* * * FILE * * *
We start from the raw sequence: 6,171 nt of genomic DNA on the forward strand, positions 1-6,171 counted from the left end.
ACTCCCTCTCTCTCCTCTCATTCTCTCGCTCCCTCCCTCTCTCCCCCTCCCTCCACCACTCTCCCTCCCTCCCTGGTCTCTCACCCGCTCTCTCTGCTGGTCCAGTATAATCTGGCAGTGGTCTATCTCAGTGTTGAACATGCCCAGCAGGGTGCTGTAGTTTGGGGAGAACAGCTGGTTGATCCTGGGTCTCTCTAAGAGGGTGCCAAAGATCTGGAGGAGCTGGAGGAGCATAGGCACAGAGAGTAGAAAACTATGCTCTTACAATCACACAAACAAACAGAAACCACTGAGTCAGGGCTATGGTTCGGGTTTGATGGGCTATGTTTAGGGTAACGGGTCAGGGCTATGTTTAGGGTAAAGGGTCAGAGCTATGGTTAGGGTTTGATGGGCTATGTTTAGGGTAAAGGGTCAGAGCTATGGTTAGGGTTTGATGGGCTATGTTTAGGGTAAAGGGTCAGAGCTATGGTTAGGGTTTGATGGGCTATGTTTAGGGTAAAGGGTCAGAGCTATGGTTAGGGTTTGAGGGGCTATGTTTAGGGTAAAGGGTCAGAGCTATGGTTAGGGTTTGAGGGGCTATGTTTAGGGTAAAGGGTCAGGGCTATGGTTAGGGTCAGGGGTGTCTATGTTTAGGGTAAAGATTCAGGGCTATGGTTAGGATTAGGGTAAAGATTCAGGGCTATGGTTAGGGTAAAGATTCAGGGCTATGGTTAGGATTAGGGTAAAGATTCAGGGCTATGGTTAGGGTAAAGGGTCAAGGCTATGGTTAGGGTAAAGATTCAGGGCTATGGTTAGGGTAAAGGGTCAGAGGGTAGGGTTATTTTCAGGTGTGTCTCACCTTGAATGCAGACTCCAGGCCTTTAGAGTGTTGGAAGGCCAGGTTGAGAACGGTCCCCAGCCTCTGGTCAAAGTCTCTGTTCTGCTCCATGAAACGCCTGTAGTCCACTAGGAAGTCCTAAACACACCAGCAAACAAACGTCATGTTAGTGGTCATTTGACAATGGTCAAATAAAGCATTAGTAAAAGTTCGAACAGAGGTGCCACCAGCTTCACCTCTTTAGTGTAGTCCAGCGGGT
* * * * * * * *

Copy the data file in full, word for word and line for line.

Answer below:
We start from the raw sequence: 6,171 nt of genomic DNA on the forward strand, positions 1-6,171 counted from the left end.
ACTCCCTCTCTCTCCTCTCATTCTCTCGCTCCCTCCCTCTCTCCCCCTCCCTCCACCACTCTCCCTCCCTCCCTGGTCTCTCACCCGCTCTCTCTGCTGGTCCAGTATAATCTGGCAGTGGTCTATCTCAGTGTTGAACATGCCCAGCAGGGTGCTGTAGTTTGGGGAGAACAGCTGGTTGATCCTGGGTCTCTCTAAGAGGGTGCCAAAGATCTGGAGGAGCTGGAGGAGCATAGGCACAGAGAGTAGAAAACTATGCTCTTACAATCACACAAACAAACAGAAACCACTGAGTCAGGGCTATGGTTCGGGTTTGATGGGCTATGTTTAGGGTAACGGGTCAGGGCTATGTTTAGGGTAAAGGGTCAGAGCTATGGTTAGGGTTTGATGGGCTATGTTTAGGGTAAAGGGTCAGAGCTATGGTTAGGGTTTGATGGGCTATGTTTAGGGTAAAGGGTCAGAGCTATGGTTAGGGTTTGATGGGCTATGTTTAGGGTAAAGGGTCAGAGCTATGGTTAGGGTTTGAGGGGCTATGTTTAGGGTAAAGGGTCAGAGCTATGGTTAGGGTTTGAGGGGCTATGTTTAGGGTAAAGGGTCAGGGCTATGGTTAGGGTCAGGGGTGTCTATGTTTAGGGTAAAGATTCAGGGCTATGGTTAGGATTAGGGTAAAGATTCAGGGCTATGGTTAGGGTAAAGATTCAGGGCTATGGTTAGGATTAGGGTAAAGATTCAGGGCTATGGTTAGGGTAAAGGGTCAAGGCTATGGTTAGGGTAAAGATTCAGGGCTATGGTTAGGGTAAAGGGTCAGAGGGTAGGGTTATTTTCAGGTGTGTCTCACCTTGAATGCAGACTCCAGGCCTTTAGAGTGTTGGAAGGCCAGGTTGAGAACGGTCCCCAGCCTCTGGTCAAAGTCTCTGTTCTGCTCCATGAAACGCCTGTAGTCCACTAGGAAGTCCTAAACACACCAGCAAACAAACGTCATGTTAGTGGTCATTTGACAATGGTCAAATAAAGCATTAGTAAAAGTTCGAACAGAGGTGCCACCAGCTTCACCTCTTTAGTGTAGTCCAGCGGGT